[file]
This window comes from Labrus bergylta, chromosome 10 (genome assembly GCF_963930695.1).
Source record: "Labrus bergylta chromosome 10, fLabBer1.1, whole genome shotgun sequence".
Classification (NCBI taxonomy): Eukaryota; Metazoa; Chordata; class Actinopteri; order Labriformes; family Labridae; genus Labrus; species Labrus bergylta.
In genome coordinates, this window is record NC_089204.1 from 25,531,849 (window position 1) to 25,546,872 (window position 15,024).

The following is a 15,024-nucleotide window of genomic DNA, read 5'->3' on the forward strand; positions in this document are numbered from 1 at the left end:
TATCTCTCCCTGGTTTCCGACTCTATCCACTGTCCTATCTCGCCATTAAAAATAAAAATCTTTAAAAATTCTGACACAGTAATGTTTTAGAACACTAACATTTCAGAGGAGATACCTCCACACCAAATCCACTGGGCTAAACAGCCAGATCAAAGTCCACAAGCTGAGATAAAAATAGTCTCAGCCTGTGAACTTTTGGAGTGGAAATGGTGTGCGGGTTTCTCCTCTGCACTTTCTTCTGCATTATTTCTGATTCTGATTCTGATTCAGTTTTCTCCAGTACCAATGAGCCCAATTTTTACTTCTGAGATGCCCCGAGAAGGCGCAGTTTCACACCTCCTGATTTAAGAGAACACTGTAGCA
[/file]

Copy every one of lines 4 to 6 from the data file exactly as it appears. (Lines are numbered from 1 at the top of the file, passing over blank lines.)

In genome coordinates, this window is record NC_089204.1 from 25,531,849 (window position 1) to 25,546,872 (window position 15,024).

The following is a 15,024-nucleotide window of genomic DNA, read 5'->3' on the forward strand; positions in this document are numbered from 1 at the left end:
TATCTCTCCCTGGTTTCCGACTCTATCCACTGTCCTATCTCGCCATTAAAAATAAAAATCTTTAAAAATTCTGACACAGTAATGTTTTAGAACACTAACATTTCAGAGGAGATACCTCCACACCAAATCCACTGGGCTAAACAGCCAGATCAAAGTCCACAAGCTGAGATAAAAATAGTCTCAGCCTGTGAACTTTTGGAGTGGAAATGGTGTGCGGGTTTCTCCTCTGCACTTTCTTCTGCATTATTTCTGATTCTGATTCTGATTCAGTTTTCTCCAGTACCAATGAGCCCAATTTTTACTTCTGAGATGCCCCGAGAAGGCGCAGTTTCACACCTCCTGATTTAAGAGAACACTGTAGCA